A Heartbreaking Post Of Staggering Genius


(Trigger warnings, graphic cancer details, anxiety and suicide. This is not meant to reflect my writing style or ideas, but a full imitation of Dave. Also, this is the ’90s and does not reflect the current housing market.)

A Heartbreaking Work Of Staggering Genius, Dave Eggers, 1995, 9/12

 Hello, dickheads.

 You will rot the wood from under my feet. You will cut the strings off the giant Jesus and let it fall on my head. You have given me AIDS, probably.

 But I’m still going to perform frisbee tricks with my little brother. When you take him to a foster home, I will bust him out and we’ll fly like falcons. We’ll let the air scream our feathers back, all the way back, balding us.

 When Chicago rids us of our parents with cancer, we go to Berkeley. When Berkeley kicks us out, we drive to San Francisco. When San Francisco gets dull, we fly. We fly! All the way to New York!

 You have but a Sad Role to play in the book of my life; the suicidal friend, the helpless little brother, but I will always be sadder! For I am the Sad Adult-ish Orphan Parent Stand-In For Little Brother! No, I don’t have proof. And you will pity us! 

 We fly!


Happy (Belated) Sherlock Holmes Day!

  Happy belated Sherlock Holmes Day! (Ok, I had no idea that there was a SH day until yesterday. Now it’s my third favorite holiday, after Halloween and Free Comic Book Day. Hey, it tops Star Wars Day.)

 Let’s talk about our favorite, underappreciated Sherlock  Holmes stories. My all-time favorite SH story is The Speckled Band. It starts with a young girl hiring Sherlock and Watson to find out what happened to her sister, who died terrible agony. “The band! The speckled band!” Were her last words. It’s awesome, but has not been turned in a full length episode. In the BBCbatch version, it is mentioned as “The Speckled Blonde” but spares the details.


 I deduce it’s one of Gatiss’ favorites, but was shot down by Moffat.


 Will I be shot down for admitting I prefer Charles Augustus Magnesun/Milverton to Moriarty? He’s better, creeper, and more love-to-hate than Moriarty. Even when Sherlock says his name, he sounds better. Moriarty exists just to kill Sherlock. CAM exists to blackmail everyone. Moriarty is the what-if of Sherlock: Sherly reversed. CAM has his own disgusting personality and could exists without Sherlock.

And posts from around the blogsphere:

Ready Player One: Geeky Things I’ve Yet To Get To


If you follow this blog, you know most of the things I’ve read. Yet there’s so much geekery out there that I’ve yet to get to, as RP1 bases its existence on to prove. It’s not The Almanac (Read the book) but here’s just a few things on my to-do list, geek version.

Ladyhawke It’s a fantasy/ fairy tale movie from 1985. It’s supposed to be awesome.

Prometheus I love Alien and it shames me that I haven’t seen it yet! To be fair, it’s the only Alien movie I haven’t seen yet.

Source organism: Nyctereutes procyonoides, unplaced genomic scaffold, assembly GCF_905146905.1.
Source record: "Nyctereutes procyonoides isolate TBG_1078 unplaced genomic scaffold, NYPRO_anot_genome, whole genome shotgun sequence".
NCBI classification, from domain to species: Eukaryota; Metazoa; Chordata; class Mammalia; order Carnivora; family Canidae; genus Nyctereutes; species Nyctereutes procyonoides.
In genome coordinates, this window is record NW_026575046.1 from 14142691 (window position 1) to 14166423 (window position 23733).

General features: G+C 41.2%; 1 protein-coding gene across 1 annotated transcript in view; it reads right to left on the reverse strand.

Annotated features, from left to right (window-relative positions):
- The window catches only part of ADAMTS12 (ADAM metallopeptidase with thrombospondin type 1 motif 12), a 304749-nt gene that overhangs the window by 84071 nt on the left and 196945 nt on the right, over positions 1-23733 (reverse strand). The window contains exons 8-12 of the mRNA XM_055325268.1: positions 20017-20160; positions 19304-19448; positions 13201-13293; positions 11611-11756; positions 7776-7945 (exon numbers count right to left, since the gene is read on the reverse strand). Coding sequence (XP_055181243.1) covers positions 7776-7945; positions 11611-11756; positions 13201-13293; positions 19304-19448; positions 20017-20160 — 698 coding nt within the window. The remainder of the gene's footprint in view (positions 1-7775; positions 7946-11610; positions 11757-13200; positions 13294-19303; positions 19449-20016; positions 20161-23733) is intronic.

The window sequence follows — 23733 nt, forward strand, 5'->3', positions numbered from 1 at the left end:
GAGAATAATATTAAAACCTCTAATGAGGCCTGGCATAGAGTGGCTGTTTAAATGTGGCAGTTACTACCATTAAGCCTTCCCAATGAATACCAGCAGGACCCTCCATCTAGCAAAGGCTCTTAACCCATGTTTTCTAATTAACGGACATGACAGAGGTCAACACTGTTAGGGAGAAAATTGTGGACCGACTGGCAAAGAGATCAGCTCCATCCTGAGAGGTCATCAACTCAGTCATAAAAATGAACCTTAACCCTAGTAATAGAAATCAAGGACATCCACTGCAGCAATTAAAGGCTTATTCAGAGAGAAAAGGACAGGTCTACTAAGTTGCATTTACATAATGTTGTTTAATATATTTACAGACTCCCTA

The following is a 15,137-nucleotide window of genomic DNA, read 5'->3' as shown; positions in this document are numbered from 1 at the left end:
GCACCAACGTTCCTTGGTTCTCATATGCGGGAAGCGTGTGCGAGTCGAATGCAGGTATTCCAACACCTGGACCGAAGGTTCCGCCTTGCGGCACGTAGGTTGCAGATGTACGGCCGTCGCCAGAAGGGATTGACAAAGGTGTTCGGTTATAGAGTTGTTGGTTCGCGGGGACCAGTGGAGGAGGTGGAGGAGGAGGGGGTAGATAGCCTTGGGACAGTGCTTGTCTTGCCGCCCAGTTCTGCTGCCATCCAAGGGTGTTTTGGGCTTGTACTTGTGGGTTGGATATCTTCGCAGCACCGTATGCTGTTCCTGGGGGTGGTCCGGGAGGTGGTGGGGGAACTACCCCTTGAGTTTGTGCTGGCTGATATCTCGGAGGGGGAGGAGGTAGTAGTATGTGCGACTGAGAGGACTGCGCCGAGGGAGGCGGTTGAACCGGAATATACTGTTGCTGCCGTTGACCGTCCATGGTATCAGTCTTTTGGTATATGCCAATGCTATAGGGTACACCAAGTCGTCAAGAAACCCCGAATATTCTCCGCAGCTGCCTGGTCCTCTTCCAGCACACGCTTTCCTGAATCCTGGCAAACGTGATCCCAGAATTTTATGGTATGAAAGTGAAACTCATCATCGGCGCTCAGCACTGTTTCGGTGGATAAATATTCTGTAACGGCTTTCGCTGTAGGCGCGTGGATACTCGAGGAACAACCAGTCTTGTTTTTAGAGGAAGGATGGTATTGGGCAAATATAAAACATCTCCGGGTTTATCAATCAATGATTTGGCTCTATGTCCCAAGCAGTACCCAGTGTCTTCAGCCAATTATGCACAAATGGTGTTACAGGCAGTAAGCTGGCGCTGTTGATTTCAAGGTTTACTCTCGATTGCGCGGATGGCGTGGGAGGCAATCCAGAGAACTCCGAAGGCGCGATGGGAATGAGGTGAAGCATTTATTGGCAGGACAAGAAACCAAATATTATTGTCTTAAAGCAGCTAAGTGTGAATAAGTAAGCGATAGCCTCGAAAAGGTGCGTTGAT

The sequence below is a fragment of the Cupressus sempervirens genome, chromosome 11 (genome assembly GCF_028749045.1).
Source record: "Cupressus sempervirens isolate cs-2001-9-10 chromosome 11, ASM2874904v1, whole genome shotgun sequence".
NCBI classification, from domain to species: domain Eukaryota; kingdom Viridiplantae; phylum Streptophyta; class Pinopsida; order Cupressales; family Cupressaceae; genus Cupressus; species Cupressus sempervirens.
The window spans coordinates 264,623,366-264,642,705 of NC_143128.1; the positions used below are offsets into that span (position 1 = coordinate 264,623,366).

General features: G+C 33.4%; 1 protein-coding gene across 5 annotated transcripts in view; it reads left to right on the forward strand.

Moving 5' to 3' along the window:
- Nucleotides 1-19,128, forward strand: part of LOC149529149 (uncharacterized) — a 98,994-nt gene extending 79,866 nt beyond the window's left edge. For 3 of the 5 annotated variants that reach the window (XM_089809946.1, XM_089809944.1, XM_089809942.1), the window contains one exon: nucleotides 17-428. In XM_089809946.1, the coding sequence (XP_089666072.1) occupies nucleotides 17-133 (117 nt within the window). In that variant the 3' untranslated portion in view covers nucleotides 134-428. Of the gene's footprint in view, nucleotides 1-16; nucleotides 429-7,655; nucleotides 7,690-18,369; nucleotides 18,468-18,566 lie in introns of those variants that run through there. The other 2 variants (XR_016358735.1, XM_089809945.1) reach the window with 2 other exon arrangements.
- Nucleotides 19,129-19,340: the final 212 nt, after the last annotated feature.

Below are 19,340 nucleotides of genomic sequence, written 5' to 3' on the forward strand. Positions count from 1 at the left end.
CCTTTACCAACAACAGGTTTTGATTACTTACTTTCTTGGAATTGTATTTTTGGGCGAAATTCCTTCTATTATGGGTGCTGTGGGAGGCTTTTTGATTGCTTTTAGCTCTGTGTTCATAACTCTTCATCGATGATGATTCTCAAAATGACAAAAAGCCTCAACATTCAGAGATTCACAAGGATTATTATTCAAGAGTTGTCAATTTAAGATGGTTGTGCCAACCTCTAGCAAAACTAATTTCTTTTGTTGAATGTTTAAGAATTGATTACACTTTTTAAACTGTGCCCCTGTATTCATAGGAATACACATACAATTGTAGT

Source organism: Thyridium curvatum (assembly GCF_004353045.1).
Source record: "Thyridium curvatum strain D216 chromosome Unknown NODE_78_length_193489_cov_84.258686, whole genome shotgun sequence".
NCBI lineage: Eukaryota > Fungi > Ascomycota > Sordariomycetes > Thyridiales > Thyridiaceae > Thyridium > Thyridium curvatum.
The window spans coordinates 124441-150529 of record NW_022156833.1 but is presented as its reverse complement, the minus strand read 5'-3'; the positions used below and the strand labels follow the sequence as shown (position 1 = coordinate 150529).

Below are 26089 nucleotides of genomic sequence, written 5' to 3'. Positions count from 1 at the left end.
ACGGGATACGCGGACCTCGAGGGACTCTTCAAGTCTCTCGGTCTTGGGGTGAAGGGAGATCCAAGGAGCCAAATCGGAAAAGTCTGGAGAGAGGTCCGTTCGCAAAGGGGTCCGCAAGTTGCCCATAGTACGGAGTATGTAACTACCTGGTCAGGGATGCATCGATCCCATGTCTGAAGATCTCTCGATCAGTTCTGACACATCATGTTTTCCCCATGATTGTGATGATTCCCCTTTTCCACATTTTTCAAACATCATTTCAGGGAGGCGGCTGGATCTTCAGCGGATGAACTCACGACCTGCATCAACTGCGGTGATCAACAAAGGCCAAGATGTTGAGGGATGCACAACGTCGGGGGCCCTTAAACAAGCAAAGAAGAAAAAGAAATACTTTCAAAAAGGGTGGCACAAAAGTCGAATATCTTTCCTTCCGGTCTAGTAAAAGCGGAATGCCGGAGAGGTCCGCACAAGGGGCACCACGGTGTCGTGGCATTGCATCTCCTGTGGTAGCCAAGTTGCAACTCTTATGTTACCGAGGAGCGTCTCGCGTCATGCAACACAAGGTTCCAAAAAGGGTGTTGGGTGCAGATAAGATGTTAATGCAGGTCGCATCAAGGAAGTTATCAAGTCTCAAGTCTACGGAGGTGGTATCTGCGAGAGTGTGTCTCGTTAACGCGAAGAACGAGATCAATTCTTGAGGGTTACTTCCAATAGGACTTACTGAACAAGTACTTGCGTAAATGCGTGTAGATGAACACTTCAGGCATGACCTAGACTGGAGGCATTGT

Indiana Jones It’s never really interested me, kinda because of the episode where Amy tells Sheldon about a plot hole and ruins it for the whole gang.

Zork- I really want to play it! I just don’t know where to find it w/o spending money.

X-Men- Meh, just why? I love The Avengers, Guardians, and the rest of the Marvel universe, so why add more?

Wonder Women tv- I saw the recent movie and liked it. I’m curious about the old show, but don’t feel a pressing need to watch it.

WarGames- It looks kinda weird. It’s a movie about a hacker from 1983.  IDK about it until I read RP1.

Clone Wars- I don’t really understand why this exists bc everybody hates the prequels.

Green Lantern- The BB episode was funny, but see x-men above. I got excited bc for a second I thought it was Green Hornet, as I saw part of the movie in a class and liked it, so….

Green Hornet

Batman v Superman- Everybody said it sucks and it’s DC.

Supaidaman- A Japanese android spiderman, you bet I’m curious. 

Misfits Of Science- I don’t know. Is it good?

Ex Machina

 Some of this stuff I’ve only found out about in RP1, and know next to nothing about. There’s other stuff in there (There’s A Lot of stuff in there) so I plucked out what seemed most interesting/ raved about, but if there’s better stuff please comment!

The Return Of Sherlock Holmes, pt.2


(You can read pt. 1 here)

The Adventure Of The Six Napoleons– Yeah, seems obvious when you’ve seen the series. Yeah, murder. Ideal portrait of a journalist, unlike the scavengers usually portrayed.

 The Adventure Of The Three Students– Ah, that the very thing that plagues me should be shoved into the Sherlock collection- college. Getting in, exams, dorms, etc. A nice change from the usual running ’round and a very simple solution, or would be, if given all the facts available to Sherlock, instead of waiting with Watson.


 The Adventure Of The Golden Pince-Nez– Unusual, yet has ordinary features, a combo that made the solution partly accessible. 

 The Adventure Of The Missing Three-Quarter– As always, the mystery can be solved not by the present, but the secrets of the past. It’s strange that Holmes didn’t have a case involving sports before, as today’s sports have a great deal of scandal.

 The Adventure Of The Abbey Grange– It’s a wonder why Hopkins hasn’t appeared on tv. More of the same. I s’pose Doyle was really tired of SH by then. I love the ending, where Watson is Jury and Sherlock judge.

 The Adventure of The Second Stain– Why The Hell Didn’t They Burn The Letter? Cute ending.